Physical therapist appreciates help she received to get back on her feet

Renee Schmidt has been an athlete for a long time and works as a physical therapist. So she knows a thing or two about the human body and recovering from injury.

When Schmidt had her fifth knee surgery to repair damage caused by degenerative joint disease, she expected to be back at full strength six to eight weeks after surgery. But a complication changed her plans.

“The nerve block reached my thigh and caused my leg to swell about four times its normal size,” Schmidt explained. “When the normal anesthetic wore off, not only was I in severe pain and horribly bruised, my leg was extremely swollen.”

She expected to leave the hospital within two days of surgery, but ended up staying six nights so her doctor could monitor her. As a clinician, it was apparent to Schmidt that she wasn’t going to be back to work as quickly as she hoped.

“That was a big blow to me and my staff to learn I’d be out longer than I expected,” Schmidt said. “I also love my job and really enjoy seeing my patients, so that made being on disability leave difficult, too.”

Knowing Schmidt had a strong desire to return to work in her same occupation, her disability benefits team, including a vocational rehabilitation specialist, helped Schmidt get back to her job on a full-time basis. “I was hesitant about vocational rehabilitation because I’m a therapist, and I thought I should know what I had to do to get back,” Schmidt said.

After an ergonomic assessment, Schmidt received an automatic height-adjustable desk to allow her to sit or stand depending on how her knee felt. She was also given an ergonomic office chair and leg rest, as well as training on proper use of the equipment.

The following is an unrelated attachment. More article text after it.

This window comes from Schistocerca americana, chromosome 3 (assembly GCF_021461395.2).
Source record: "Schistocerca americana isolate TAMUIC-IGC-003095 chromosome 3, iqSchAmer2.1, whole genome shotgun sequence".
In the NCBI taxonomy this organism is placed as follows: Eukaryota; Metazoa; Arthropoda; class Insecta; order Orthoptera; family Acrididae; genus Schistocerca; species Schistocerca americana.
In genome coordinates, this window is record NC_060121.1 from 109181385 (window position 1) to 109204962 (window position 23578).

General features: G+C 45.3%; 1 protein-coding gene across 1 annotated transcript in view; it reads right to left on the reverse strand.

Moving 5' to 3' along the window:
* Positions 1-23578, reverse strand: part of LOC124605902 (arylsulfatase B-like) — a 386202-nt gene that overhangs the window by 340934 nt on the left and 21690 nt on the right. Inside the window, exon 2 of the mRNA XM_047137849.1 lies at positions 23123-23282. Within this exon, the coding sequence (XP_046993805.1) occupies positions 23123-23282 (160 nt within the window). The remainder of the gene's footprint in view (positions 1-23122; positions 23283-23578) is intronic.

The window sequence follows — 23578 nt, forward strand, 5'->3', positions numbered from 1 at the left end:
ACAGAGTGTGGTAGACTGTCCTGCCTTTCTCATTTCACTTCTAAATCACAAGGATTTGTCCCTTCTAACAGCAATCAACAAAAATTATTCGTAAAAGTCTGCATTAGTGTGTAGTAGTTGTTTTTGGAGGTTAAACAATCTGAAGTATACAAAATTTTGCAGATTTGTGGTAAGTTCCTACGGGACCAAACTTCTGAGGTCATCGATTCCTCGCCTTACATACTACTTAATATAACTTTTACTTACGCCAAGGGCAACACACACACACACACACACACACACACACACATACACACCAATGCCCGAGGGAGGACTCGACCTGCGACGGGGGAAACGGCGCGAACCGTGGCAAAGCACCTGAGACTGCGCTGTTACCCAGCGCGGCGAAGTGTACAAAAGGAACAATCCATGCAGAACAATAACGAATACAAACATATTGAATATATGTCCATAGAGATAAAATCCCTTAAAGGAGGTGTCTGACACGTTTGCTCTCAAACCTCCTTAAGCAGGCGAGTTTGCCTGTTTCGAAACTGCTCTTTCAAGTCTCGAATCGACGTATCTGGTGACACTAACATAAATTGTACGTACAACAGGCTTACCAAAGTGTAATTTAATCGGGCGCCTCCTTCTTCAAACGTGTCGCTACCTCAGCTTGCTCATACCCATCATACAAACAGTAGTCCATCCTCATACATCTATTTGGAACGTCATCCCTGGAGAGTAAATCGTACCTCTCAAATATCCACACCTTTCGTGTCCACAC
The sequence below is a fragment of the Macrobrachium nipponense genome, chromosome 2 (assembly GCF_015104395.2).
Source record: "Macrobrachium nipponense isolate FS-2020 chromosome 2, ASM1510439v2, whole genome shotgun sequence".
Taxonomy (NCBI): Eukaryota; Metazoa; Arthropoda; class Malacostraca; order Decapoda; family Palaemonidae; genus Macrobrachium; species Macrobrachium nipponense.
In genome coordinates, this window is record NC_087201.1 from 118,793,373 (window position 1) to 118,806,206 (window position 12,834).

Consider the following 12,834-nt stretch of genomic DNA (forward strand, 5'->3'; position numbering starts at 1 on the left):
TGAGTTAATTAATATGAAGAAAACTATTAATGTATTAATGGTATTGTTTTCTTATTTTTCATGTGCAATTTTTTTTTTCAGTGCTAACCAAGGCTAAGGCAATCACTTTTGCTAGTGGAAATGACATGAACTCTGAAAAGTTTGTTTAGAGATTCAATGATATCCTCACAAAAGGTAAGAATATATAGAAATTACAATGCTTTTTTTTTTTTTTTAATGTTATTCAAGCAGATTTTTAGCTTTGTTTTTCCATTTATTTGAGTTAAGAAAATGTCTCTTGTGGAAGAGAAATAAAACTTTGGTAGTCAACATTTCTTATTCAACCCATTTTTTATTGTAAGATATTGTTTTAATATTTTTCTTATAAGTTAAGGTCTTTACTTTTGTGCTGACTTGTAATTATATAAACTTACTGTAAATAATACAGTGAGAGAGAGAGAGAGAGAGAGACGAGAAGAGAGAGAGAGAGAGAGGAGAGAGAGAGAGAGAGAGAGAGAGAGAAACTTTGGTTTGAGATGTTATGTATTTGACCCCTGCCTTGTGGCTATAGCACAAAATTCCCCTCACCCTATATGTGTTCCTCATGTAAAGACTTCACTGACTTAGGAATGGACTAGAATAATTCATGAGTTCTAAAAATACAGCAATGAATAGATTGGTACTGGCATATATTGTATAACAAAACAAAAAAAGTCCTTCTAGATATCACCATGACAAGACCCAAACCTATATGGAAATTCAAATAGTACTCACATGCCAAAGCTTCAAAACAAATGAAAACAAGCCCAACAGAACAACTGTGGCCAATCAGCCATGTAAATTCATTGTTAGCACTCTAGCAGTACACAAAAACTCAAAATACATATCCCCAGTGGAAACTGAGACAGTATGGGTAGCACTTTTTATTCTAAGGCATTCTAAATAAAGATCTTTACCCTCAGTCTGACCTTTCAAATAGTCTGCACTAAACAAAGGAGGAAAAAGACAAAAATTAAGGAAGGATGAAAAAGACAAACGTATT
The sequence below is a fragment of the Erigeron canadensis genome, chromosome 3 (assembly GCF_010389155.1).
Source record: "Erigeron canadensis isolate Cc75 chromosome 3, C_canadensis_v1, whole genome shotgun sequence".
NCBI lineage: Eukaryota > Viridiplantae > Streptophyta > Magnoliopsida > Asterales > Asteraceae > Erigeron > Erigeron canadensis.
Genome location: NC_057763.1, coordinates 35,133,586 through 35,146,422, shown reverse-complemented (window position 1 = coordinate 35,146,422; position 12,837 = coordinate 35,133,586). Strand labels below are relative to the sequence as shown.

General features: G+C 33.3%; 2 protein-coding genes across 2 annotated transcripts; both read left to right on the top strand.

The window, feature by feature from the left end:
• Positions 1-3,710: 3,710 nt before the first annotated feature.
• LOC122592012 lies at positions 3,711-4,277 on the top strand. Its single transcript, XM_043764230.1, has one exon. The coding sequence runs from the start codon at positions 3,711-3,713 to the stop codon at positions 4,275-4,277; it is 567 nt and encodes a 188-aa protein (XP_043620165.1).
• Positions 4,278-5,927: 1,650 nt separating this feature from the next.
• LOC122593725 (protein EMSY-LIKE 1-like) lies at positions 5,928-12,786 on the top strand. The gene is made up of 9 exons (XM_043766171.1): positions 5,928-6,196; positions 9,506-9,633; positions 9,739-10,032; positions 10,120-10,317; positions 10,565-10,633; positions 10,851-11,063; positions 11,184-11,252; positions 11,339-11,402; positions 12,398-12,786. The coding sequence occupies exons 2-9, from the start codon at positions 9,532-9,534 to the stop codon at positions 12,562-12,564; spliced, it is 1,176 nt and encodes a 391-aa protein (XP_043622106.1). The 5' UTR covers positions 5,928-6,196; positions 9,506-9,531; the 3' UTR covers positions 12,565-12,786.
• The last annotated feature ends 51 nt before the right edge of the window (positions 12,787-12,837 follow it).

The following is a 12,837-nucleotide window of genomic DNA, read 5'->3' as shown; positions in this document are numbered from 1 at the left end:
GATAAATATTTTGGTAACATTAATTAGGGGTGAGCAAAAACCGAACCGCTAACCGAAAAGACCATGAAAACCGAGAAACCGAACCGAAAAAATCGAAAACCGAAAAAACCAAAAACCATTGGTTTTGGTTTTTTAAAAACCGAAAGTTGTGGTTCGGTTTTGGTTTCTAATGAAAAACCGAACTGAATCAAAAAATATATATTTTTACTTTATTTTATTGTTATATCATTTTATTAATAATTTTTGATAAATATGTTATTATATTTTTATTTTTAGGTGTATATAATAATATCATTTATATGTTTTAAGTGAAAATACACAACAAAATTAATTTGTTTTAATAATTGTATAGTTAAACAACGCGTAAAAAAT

“I didn’t realize how much this equipment would help me,” she said. “It’s nice to have the option to sit or stand when I needed to or to just prop my leg up on my stool when it hurt.”

She’s also thankful for the Unum disability benefits she received over the course of her injury.

“It hurts when the income you’re used to is taken away all of a sudden,” she said. “Fortunately, we still had my husband’s income, but it was comforting to receive that disability check every month to buy groceries and pay the bills. We really didn’t have to change our lifestyle too much.”

Renee shares her story in her own words here.

This article was originally published on WorkWell.

About the Author

Brian Baker
Manager, Corporate Communications, Unum

Brian has been in the communications business for more than 15 years, getting his feet wet in the Big Apple before returning to his Southern roots. From buying media for AT&T to running traditional public relations campaigns for Mayfield Milk, he’s worked with brands with vastly different audiences and stories to tell. As a corporate communications manager for Unum and contributor of WorkWell, he gets to inform consumers on the importance of voluntary benefits and share ideas for improving their work productivity and tips for living a healthier lifestyle.

Away from work, Brian spends as much time as he can with his family. When he’s not watching his kids play sports, helping with homework or supporting his wife's racing on the USA Paratriathlon Team, he enjoys running and cycling in beautiful Chattanooga.

About Unum Group

Unum (NYSE: UNM), an international provider of workplace benefits and services, has been helping workers and their families for more than 170 years. Through its Unum and Colonial Life brands, the company offers disability, life, accident, critical illness, dental, vision and stop-loss insurance; leave and absence management support and behavioral health services. In 2021, Unum reported revenues of $12.0 billion and paid $8.2 billion in benefits. The Fortune 500 company is one of the 2022 World’s Most Ethical Companies, recognized by Ethisphere®.


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